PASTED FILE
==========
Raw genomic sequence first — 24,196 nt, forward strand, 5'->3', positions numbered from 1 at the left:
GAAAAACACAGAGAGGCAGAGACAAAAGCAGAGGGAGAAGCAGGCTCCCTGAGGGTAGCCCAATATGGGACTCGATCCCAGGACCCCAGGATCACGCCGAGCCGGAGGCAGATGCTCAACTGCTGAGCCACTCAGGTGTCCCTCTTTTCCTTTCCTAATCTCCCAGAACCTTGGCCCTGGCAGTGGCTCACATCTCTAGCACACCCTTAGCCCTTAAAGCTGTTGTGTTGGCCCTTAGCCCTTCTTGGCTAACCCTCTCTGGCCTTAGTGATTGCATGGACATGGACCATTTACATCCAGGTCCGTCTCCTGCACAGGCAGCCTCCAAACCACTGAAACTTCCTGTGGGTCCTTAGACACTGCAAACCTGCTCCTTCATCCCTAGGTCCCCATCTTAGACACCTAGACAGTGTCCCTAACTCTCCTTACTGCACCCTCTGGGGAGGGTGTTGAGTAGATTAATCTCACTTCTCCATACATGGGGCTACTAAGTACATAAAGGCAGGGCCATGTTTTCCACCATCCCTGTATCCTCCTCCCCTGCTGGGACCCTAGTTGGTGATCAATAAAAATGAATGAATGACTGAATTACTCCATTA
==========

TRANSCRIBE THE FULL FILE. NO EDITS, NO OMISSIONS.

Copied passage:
Raw genomic sequence first — 24,196 nt, forward strand, 5'->3', positions numbered from 1 at the left:
GAAAAACACAGAGAGGCAGAGACAAAAGCAGAGGGAGAAGCAGGCTCCCTGAGGGTAGCCCAATATGGGACTCGATCCCAGGACCCCAGGATCACGCCGAGCCGGAGGCAGATGCTCAACTGCTGAGCCACTCAGGTGTCCCTCTTTTCCTTTCCTAATCTCCCAGAACCTTGGCCCTGGCAGTGGCTCACATCTCTAGCACACCCTTAGCCCTTAAAGCTGTTGTGTTGGCCCTTAGCCCTTCTTGGCTAACCCTCTCTGGCCTTAGTGATTGCATGGACATGGACCATTTACATCCAGGTCCGTCTCCTGCACAGGCAGCCTCCAAACCACTGAAACTTCCTGTGGGTCCTTAGACACTGCAAACCTGCTCCTTCATCCCTAGGTCCCCATCTTAGACACCTAGACAGTGTCCCTAACTCTCCTTACTGCACCCTCTGGGGAGGGTGTTGAGTAGATTAATCTCACTTCTCCATACATGGGGCTACTAAGTACATAAAGGCAGGGCCATGTTTTCCACCATCCCTGTATCCTCCTCCCCTGCTGGGACCCTAGTTGGTGATCAATAAAAATGAATGAATGACTGAATTACTCCATTA